Legislative Update- April 3, 2023
Friday, March 31, 2023
by: Shouldice Update

Section: Legislative Update

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With Spring comes the beginning of opening doors and windows to let the fresh air in. It also signals the beginning of a showdown between our pseudo–Republican Governor and the super majority Democrats that appear to be running the roost this session and are standing their ground with their self-imposed legislative priorities. The tit-for-tat bubbled up this week as Governor Scott dispensed his distaste for the budget bill that came out of the lower chamber Appropriations Committee and landed on the House floor to begin the much-anticipated ruckus style debate. Here’s a little snippet of the Governor’s response to the budget as he was displeased with how they cut or removed almost every single initiative he brought forward at the beginning of the session.

“Not only that, but they also increased the State General Fund budget over last year by 12 percent. Twelve percent! They did that by spending over $60 million more than I proposed in ongoing base expenditures.”

And, seemingly accusing the legislators of making a wish into a magic 8 ball, “They’re banking on – or hoping – these unprecedented fiscal times, fueled by federal dollars and state surpluses, will continue, when in fact their own economist says the opposite is true.”

Spending doesn’t seem to be a concern for the House Democrats as they have put their weight behind passing a Paid Family Leave program costing $120 million and $37 million in start-up funding, $22M in new fees, and there is likely plenty more to come.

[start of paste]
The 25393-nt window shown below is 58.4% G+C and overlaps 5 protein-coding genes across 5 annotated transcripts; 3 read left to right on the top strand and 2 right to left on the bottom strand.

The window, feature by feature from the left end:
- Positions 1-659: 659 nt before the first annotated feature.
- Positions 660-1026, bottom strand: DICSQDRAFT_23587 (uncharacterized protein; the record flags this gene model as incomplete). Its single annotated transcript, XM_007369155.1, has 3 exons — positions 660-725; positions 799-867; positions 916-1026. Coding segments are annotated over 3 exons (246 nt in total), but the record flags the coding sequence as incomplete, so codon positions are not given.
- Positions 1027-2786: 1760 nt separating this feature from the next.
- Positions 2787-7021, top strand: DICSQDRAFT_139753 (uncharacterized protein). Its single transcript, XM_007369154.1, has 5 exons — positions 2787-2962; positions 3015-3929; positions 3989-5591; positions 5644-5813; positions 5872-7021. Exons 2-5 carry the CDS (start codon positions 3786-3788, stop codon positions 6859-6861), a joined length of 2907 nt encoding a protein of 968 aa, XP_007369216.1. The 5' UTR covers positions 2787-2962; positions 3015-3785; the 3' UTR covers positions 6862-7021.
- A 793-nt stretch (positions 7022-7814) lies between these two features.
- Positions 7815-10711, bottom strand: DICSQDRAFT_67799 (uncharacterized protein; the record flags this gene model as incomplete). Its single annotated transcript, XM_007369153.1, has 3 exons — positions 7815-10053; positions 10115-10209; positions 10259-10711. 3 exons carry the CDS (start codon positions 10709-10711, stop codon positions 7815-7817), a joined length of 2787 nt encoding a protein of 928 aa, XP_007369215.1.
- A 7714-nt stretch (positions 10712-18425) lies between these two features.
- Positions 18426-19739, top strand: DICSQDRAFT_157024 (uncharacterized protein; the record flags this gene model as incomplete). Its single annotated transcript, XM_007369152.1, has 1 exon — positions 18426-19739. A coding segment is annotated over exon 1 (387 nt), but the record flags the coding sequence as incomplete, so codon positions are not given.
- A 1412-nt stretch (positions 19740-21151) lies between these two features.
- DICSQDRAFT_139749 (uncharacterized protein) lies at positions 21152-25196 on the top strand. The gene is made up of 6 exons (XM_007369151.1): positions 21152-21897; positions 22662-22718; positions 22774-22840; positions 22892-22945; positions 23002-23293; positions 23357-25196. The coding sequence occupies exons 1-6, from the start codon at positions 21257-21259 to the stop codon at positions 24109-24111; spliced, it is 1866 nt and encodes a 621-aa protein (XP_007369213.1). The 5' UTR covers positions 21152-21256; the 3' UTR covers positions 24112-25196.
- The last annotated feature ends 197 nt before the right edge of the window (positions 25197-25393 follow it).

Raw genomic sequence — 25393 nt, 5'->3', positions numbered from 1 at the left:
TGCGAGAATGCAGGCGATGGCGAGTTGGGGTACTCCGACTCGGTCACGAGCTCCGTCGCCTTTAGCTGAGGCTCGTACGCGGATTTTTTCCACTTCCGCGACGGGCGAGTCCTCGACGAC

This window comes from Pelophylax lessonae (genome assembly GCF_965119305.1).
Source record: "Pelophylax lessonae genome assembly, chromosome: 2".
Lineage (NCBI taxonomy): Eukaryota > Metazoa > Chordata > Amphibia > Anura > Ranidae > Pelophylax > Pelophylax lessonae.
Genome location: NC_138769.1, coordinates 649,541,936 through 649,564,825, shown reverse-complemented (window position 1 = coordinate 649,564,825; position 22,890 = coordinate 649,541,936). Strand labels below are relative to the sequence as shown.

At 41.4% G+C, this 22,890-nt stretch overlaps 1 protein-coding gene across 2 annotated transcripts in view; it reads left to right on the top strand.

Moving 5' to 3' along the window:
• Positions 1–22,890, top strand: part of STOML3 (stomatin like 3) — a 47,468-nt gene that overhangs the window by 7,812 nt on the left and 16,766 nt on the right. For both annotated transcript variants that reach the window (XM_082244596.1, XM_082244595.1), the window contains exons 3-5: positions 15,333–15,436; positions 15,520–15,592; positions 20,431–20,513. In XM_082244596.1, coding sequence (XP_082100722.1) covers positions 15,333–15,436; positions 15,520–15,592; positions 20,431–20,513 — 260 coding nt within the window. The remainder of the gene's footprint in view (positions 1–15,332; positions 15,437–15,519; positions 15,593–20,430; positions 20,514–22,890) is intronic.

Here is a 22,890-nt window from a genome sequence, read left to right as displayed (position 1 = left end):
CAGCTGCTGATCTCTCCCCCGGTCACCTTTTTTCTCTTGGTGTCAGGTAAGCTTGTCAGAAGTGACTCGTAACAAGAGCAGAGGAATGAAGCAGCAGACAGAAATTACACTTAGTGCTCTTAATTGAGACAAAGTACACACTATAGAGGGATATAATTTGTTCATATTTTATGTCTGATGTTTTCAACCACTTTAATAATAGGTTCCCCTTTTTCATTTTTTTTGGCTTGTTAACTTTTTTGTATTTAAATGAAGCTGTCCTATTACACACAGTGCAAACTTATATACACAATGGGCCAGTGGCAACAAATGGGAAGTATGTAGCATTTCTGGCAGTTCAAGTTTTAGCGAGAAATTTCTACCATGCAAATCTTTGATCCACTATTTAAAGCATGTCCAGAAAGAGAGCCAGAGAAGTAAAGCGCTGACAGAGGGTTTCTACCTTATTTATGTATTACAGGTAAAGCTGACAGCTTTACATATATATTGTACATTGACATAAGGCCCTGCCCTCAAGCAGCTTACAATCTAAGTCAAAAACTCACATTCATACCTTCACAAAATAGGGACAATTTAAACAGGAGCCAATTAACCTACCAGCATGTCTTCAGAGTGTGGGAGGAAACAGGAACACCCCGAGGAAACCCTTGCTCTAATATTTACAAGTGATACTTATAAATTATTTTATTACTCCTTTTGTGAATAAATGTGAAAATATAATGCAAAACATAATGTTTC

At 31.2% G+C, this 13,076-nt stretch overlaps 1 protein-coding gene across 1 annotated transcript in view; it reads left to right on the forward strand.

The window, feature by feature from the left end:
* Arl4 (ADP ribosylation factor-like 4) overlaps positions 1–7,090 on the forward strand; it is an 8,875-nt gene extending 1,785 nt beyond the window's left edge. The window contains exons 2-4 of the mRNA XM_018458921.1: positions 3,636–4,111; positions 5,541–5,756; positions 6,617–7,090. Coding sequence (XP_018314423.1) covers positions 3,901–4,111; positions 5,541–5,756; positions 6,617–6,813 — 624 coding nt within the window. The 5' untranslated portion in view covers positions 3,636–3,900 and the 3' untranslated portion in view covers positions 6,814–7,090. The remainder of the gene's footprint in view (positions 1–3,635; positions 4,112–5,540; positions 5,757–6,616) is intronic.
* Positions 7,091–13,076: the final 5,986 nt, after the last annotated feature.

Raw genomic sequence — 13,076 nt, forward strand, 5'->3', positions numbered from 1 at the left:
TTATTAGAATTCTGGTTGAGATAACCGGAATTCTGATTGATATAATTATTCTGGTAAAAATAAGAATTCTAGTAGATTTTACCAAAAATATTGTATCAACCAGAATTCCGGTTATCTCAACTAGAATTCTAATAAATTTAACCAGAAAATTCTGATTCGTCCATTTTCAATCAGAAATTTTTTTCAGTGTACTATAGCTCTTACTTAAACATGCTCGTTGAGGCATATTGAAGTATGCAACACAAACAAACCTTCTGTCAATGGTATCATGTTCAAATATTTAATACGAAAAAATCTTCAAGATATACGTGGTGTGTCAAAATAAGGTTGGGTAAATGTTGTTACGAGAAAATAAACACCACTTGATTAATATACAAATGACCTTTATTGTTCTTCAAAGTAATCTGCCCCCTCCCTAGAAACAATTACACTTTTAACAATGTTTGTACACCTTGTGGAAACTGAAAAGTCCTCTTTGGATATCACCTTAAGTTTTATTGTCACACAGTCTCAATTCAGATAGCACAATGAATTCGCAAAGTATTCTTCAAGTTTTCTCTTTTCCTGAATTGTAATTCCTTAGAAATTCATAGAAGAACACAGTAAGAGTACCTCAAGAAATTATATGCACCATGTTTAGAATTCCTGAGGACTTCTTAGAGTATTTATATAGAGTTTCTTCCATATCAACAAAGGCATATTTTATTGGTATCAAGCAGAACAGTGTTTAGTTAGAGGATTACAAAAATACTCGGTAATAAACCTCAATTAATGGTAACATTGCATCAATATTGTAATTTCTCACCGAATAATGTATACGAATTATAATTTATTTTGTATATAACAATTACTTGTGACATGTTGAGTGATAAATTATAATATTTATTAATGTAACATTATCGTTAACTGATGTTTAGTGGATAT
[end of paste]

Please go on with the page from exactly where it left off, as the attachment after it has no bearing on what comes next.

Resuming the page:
The House passed a bill that would permanently provide free school meals program to all students, regardless of income. The universal program was put in place at the start of the pandemic using federal funds. Last year, when the federal money ran out, lawmakers continued the program for one year using roughly $28 million of state surplus funds. This year the Legislature continued the program at $30 million and $91 million for a childcare program, $2 million for the self-proclaimed “Affordable Heat Standard”. The cumulative effect of the spending is not being considered, and as is typical in the legislature, committees are working in their own silo. Can Vermont afford all the spending?

In an interesting and uncommon action, the Governor issued a statement essentially calling on Vermonters to contact their legislators and let them know how they feel about what’s going on under the Golden Dome.

“So, from my perspective, this is not business as usual in this building. And it’s more important than ever for Vermonters to know what decisions are being made, and make their voices heard by calling their legislators.” … ring a ding-ding.